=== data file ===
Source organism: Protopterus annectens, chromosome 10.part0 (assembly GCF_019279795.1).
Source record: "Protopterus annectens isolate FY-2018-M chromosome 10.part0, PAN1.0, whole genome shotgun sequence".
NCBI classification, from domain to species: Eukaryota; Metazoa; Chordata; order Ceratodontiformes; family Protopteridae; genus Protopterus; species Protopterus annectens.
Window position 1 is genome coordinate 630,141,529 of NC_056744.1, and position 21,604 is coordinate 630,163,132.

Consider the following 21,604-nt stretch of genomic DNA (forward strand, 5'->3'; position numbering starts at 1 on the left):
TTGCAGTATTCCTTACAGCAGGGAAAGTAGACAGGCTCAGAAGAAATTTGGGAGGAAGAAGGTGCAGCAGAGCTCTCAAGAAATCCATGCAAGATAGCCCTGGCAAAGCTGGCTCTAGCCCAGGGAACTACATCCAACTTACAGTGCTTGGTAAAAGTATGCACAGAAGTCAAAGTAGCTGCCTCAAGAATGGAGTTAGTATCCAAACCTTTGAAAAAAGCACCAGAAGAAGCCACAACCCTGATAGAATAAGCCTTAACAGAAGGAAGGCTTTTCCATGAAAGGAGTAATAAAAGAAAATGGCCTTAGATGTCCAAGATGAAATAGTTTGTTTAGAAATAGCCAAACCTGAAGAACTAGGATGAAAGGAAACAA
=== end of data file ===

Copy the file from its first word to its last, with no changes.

Source organism: Protopterus annectens, chromosome 10.part0 (assembly GCF_019279795.1).
Source record: "Protopterus annectens isolate FY-2018-M chromosome 10.part0, PAN1.0, whole genome shotgun sequence".
NCBI classification, from domain to species: Eukaryota; Metazoa; Chordata; order Ceratodontiformes; family Protopteridae; genus Protopterus; species Protopterus annectens.
Window position 1 is genome coordinate 630,141,529 of NC_056744.1, and position 21,604 is coordinate 630,163,132.

Consider the following 21,604-nt stretch of genomic DNA (forward strand, 5'->3'; position numbering starts at 1 on the left):
TTGCAGTATTCCTTACAGCAGGGAAAGTAGACAGGCTCAGAAGAAATTTGGGAGGAAGAAGGTGCAGCAGAGCTCTCAAGAAATCCATGCAAGATAGCCCTGGCAAAGCTGGCTCTAGCCCAGGGAACTACATCCAACTTACAGTGCTTGGTAAAAGTATGCACAGAAGTCAAAGTAGCTGCCTCAAGAATGGAGTTAGTATCCAAACCTTTGAAAAAAGCACCAGAAGAAGCCACAACCCTGATAGAATAAGCCTTAACAGAAGGAAGGCTTTTCCATGAAAGGAGTAATAAAAGAAAATGGCCTTAGATGTCCAAGATGAAATAGTTTGTTTAGAAATAGCCAAACCTGAAGAACTAGGATGAAAGGAAACAA